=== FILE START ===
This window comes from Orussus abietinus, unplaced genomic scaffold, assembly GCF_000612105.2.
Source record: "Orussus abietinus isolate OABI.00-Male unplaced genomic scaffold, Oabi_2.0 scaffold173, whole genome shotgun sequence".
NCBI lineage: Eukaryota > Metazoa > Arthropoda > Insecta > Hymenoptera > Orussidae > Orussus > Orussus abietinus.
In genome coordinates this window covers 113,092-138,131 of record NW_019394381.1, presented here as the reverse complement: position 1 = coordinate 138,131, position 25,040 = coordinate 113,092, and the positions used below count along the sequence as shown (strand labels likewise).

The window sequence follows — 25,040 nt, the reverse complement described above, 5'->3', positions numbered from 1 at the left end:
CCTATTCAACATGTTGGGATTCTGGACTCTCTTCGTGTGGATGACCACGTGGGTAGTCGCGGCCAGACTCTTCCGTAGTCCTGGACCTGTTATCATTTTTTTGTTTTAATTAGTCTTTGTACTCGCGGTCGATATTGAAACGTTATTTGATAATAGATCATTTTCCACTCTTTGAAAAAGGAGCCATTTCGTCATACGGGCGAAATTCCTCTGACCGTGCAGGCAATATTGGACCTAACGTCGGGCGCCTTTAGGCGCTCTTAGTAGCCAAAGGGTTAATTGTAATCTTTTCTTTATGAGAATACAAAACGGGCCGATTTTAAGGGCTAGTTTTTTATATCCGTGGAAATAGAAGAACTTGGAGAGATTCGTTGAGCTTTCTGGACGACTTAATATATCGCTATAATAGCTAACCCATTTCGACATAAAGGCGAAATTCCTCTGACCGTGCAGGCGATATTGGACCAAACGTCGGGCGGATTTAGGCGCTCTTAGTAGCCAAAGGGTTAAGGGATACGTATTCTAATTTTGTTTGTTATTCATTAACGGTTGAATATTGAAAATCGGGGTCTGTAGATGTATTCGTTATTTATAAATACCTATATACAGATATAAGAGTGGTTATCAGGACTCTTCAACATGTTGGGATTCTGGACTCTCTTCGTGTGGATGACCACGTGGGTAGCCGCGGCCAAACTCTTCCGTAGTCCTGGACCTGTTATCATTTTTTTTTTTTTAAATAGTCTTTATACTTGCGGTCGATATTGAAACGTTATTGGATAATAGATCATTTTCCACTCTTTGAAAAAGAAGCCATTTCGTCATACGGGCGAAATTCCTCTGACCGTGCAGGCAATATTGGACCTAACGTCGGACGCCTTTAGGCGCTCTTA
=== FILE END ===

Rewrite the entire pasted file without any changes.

This window comes from Orussus abietinus, unplaced genomic scaffold, assembly GCF_000612105.2.
Source record: "Orussus abietinus isolate OABI.00-Male unplaced genomic scaffold, Oabi_2.0 scaffold173, whole genome shotgun sequence".
NCBI lineage: Eukaryota > Metazoa > Arthropoda > Insecta > Hymenoptera > Orussidae > Orussus > Orussus abietinus.
In genome coordinates this window covers 113,092-138,131 of record NW_019394381.1, presented here as the reverse complement: position 1 = coordinate 138,131, position 25,040 = coordinate 113,092, and the positions used below count along the sequence as shown (strand labels likewise).

The window sequence follows — 25,040 nt, the reverse complement described above, 5'->3', positions numbered from 1 at the left end:
CCTATTCAACATGTTGGGATTCTGGACTCTCTTCGTGTGGATGACCACGTGGGTAGTCGCGGCCAGACTCTTCCGTAGTCCTGGACCTGTTATCATTTTTTTGTTTTAATTAGTCTTTGTACTCGCGGTCGATATTGAAACGTTATTTGATAATAGATCATTTTCCACTCTTTGAAAAAGGAGCCATTTCGTCATACGGGCGAAATTCCTCTGACCGTGCAGGCAATATTGGACCTAACGTCGGGCGCCTTTAGGCGCTCTTAGTAGCCAAAGGGTTAATTGTAATCTTTTCTTTATGAGAATACAAAACGGGCCGATTTTAAGGGCTAGTTTTTTATATCCGTGGAAATAGAAGAACTTGGAGAGATTCGTTGAGCTTTCTGGACGACTTAATATATCGCTATAATAGCTAACCCATTTCGACATAAAGGCGAAATTCCTCTGACCGTGCAGGCGATATTGGACCAAACGTCGGGCGGATTTAGGCGCTCTTAGTAGCCAAAGGGTTAAGGGATACGTATTCTAATTTTGTTTGTTATTCATTAACGGTTGAATATTGAAAATCGGGGTCTGTAGATGTATTCGTTATTTATAAATACCTATATACAGATATAAGAGTGGTTATCAGGACTCTTCAACATGTTGGGATTCTGGACTCTCTTCGTGTGGATGACCACGTGGGTAGCCGCGGCCAAACTCTTCCGTAGTCCTGGACCTGTTATCATTTTTTTTTTTTTAAATAGTCTTTATACTTGCGGTCGATATTGAAACGTTATTGGATAATAGATCATTTTCCACTCTTTGAAAAAGAAGCCATTTCGTCATACGGGCGAAATTCCTCTGACCGTGCAGGCAATATTGGACCTAACGTCGGACGCCTTTAGGCGCTCTTA